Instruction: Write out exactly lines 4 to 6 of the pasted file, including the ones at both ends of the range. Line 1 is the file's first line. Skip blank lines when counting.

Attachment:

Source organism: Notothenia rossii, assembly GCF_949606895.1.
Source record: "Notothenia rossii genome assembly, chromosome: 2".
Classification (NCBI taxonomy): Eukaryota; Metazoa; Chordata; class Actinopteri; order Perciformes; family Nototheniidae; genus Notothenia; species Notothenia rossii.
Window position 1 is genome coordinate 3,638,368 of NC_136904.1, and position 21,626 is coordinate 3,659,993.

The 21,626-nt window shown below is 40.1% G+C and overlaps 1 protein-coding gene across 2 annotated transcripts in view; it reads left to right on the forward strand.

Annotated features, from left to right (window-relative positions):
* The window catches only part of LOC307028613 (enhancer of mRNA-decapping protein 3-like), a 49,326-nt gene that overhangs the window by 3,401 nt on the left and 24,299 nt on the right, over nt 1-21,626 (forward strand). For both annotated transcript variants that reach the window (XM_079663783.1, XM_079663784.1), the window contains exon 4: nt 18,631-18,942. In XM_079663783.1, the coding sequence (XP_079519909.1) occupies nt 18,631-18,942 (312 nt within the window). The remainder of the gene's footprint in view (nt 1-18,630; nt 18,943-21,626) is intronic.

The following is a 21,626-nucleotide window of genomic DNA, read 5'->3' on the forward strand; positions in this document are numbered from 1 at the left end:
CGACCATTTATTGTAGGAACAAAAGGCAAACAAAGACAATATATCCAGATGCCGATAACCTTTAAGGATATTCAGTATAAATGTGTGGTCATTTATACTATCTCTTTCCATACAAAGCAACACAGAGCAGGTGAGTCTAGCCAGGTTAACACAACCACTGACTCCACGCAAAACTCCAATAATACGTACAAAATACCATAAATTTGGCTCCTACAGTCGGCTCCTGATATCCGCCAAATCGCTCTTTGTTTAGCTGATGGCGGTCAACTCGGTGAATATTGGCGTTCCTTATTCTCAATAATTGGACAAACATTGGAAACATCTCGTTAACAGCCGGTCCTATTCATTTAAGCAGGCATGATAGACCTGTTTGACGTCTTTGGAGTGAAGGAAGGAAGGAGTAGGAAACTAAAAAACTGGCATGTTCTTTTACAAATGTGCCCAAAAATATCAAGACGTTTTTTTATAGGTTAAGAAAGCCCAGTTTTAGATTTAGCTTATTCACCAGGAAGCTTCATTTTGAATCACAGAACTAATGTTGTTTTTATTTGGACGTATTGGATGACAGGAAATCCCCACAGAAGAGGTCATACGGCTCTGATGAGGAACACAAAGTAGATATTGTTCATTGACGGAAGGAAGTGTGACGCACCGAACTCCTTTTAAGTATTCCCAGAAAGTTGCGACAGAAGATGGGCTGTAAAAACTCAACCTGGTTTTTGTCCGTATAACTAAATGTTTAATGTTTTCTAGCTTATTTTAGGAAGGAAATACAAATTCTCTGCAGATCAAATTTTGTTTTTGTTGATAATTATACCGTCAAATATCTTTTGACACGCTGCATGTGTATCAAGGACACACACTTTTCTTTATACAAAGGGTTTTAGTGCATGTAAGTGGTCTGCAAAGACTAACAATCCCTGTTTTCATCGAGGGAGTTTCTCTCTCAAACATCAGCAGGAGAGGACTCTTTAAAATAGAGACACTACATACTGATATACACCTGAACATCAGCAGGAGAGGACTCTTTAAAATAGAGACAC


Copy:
Window position 1 is genome coordinate 3,638,368 of NC_136904.1, and position 21,626 is coordinate 3,659,993.

The 21,626-nt window shown below is 40.1% G+C and overlaps 1 protein-coding gene across 2 annotated transcripts in view; it reads left to right on the forward strand.

Annotated features, from left to right (window-relative positions):